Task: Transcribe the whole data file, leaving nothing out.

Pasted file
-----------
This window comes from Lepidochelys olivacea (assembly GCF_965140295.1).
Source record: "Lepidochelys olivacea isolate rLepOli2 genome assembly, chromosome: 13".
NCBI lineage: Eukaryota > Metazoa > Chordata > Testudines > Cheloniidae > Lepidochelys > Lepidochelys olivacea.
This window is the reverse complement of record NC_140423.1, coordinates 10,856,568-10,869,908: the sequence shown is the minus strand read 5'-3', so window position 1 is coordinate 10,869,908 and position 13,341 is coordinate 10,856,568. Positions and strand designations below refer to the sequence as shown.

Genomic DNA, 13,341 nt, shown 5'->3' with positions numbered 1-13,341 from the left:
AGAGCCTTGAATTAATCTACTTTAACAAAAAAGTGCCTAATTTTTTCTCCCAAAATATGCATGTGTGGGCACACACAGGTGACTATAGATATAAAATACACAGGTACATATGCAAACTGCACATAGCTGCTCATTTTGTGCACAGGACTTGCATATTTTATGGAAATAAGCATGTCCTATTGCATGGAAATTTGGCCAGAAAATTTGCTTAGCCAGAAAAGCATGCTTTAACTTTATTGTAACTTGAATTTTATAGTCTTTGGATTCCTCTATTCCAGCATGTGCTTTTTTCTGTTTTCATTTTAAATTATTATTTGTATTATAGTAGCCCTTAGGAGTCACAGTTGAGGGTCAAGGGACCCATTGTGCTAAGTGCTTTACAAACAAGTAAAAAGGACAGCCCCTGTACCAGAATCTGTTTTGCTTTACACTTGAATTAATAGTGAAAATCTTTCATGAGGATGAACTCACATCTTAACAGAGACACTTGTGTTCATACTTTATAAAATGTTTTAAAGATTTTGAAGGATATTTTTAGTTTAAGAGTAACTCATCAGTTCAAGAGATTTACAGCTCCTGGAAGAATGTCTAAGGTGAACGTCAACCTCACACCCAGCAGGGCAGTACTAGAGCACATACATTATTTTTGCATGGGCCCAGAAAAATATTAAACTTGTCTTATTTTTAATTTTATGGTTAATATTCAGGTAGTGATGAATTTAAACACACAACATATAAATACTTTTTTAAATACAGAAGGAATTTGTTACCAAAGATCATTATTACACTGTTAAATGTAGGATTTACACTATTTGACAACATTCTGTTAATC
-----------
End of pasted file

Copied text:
This window comes from Lepidochelys olivacea (assembly GCF_965140295.1).
Source record: "Lepidochelys olivacea isolate rLepOli2 genome assembly, chromosome: 13".
NCBI lineage: Eukaryota > Metazoa > Chordata > Testudines > Cheloniidae > Lepidochelys > Lepidochelys olivacea.
This window is the reverse complement of record NC_140423.1, coordinates 10,856,568-10,869,908: the sequence shown is the minus strand read 5'-3', so window position 1 is coordinate 10,869,908 and position 13,341 is coordinate 10,856,568. Positions and strand designations below refer to the sequence as shown.

Genomic DNA, 13,341 nt, shown 5'->3' with positions numbered 1-13,341 from the left:
AGAGCCTTGAATTAATCTACTTTAACAAAAAAGTGCCTAATTTTTTCTCCCAAAATATGCATGTGTGGGCACACACAGGTGACTATAGATATAAAATACACAGGTACATATGCAAACTGCACATAGCTGCTCATTTTGTGCACAGGACTTGCATATTTTATGGAAATAAGCATGTCCTATTGCATGGAAATTTGGCCAGAAAATTTGCTTAGCCAGAAAAGCATGCTTTAACTTTATTGTAACTTGAATTTTATAGTCTTTGGATTCCTCTATTCCAGCATGTGCTTTTTTCTGTTTTCATTTTAAATTATTATTTGTATTATAGTAGCCCTTAGGAGTCACAGTTGAGGGTCAAGGGACCCATTGTGCTAAGTGCTTTACAAACAAGTAAAAAGGACAGCCCCTGTACCAGAATCTGTTTTGCTTTACACTTGAATTAATAGTGAAAATCTTTCATGAGGATGAACTCACATCTTAACAGAGACACTTGTGTTCATACTTTATAAAATGTTTTAAAGATTTTGAAGGATATTTTTAGTTTAAGAGTAACTCATCAGTTCAAGAGATTTACAGCTCCTGGAAGAATGTCTAAGGTGAACGTCAACCTCACACCCAGCAGGGCAGTACTAGAGCACATACATTATTTTTGCATGGGCCCAGAAAAATATTAAACTTGTCTTATTTTTAATTTTATGGTTAATATTCAGGTAGTGATGAATTTAAACACACAACATATAAATACTTTTTTAAATACAGAAGGAATTTGTTACCAAAGATCATTATTACACTGTTAAATGTAGGATTTACACTATTTGACAACATTCTGTTAATC